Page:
“Country Strong” has no protagonist, no conflict and no discernible storyline.
At Quality 16 and Rave
Garrett Hedlund gives perhaps the best performance in “Country Strong,” directed by Shana Feste (“The Greatest”). And, despite his recent blitz of the big screen in “TRON: Legacy” and now this film, despite his curious casting as Dean Moriarty in an upcoming film adaptation of Jack Kerouac’s novel, “On The Road,” Hedlund just isn’t a very good actor.
Nor, anymore, is Gwyneth Paltrow (“Iron Man 2”). Paltrow plays Kelly Canter, who is billed as this film’s main character, but is really its main distraction. Tim McGraw (“The Blind Side”), who plays James Canter (Kelly’s husband), is definitely not the film’s protagonist, but he’s most respectable character of the bunch — if only because someone has to be. That is, while all the other characters either cheat on their significant others or abuse alcohol, drugs or their fans, James Canter only hints at doing these things.
The only major mistake Canter makes is ripping his country star wife out of rehab too early and forcing her into a tour she doesn’t want to do, which ruins everything about her life that she hadn’t already destroyed.
But movies overcome the fact that they don’t center around one protagonist, hero or anti-hero all the time. So why is “Country Strong” such a steaming pile of shit? Well, in addition to not having a character worth caring about, this film doesn’t have a plot.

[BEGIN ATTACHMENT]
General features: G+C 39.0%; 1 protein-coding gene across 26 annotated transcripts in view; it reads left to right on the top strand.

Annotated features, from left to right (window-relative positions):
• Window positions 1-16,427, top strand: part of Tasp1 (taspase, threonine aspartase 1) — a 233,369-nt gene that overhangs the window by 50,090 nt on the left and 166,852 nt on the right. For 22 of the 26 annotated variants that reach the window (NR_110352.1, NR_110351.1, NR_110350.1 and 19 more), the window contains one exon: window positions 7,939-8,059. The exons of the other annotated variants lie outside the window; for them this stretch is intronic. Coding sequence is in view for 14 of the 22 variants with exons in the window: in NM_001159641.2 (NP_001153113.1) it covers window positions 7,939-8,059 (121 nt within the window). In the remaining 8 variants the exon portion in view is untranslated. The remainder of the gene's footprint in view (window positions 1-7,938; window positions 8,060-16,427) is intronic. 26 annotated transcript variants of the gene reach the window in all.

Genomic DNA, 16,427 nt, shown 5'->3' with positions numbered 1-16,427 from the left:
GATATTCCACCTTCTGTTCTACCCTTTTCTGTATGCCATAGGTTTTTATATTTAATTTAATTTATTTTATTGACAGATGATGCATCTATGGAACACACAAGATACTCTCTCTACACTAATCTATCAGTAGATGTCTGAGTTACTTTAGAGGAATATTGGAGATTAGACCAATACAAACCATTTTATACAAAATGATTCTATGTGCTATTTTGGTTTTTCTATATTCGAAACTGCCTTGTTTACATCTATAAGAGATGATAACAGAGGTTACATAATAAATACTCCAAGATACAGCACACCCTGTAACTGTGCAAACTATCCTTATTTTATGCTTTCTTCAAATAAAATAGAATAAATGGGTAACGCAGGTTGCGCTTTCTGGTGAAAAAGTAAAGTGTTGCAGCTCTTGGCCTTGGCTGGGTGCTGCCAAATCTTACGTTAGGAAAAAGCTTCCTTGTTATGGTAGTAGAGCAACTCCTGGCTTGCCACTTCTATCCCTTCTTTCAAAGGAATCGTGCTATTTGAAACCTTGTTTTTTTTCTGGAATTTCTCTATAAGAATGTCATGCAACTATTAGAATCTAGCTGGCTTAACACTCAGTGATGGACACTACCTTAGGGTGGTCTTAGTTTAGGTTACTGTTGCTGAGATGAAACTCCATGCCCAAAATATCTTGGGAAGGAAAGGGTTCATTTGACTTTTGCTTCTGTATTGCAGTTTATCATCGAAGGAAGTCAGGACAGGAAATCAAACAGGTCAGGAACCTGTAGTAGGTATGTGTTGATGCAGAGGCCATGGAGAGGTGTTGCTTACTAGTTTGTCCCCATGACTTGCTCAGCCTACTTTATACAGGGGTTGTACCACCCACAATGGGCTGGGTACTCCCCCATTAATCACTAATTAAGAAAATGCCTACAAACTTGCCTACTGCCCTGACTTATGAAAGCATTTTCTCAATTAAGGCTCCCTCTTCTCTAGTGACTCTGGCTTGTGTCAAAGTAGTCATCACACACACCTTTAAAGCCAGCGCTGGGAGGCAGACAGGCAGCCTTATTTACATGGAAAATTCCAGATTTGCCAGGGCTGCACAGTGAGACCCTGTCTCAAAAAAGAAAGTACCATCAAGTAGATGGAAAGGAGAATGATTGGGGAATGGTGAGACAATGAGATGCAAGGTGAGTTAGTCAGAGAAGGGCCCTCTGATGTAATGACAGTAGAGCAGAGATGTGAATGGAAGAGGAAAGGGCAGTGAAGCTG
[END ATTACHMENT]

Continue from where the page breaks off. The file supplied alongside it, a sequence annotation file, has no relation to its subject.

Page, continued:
Yes, films can get by without having clear, central narratives too, but not when they don’t have a main character for us. A film needs to have at least one of those two fundamental things: a plot, or an engrossing main character to follow while he or she meanders around the world. A movie can’t be missing both of these things and be considered good.
It’s like football. You have to be able to run well or pass well to win a football game. If you can do both, you’re in good shape. And while you can get away with only being good at one aspect of the game, if you can’t do either you’ve just got to punt.
And this movie is a punt that gets blocked and returned for a touchdown.
The viewer is almost left with no choice but to hate “Country Strong” because of how little it seems to care about itself. Paltrow cries, Hedlund stares pensively out the window and McGraw does all he can to subtly deliver his cheesy lines in every scene.
A small saving grace for the film is its inclusion of “Gossip Girl” ’s Leighton Meester, who plays an up-and-coming country singer who’s supposed to somehow inform our understanding of the initial innocence of Kelly Canter’s troubled life as a famous person. All Meester ends up doing, however, is lip-syncing, looking hot and sounding stupid. But at least watching her have sex isn’t as uncomfortable as watching Paltrow, or any other lady your mom’s age, do the same.
“Country Strong” promises to turn more people away from country music than any film in recent memory. There aren’t enough jokes to consider it a comedy, enough genuine emotions to make it a drama or enough words to describe how much you’ll hate yourself for paying to see it.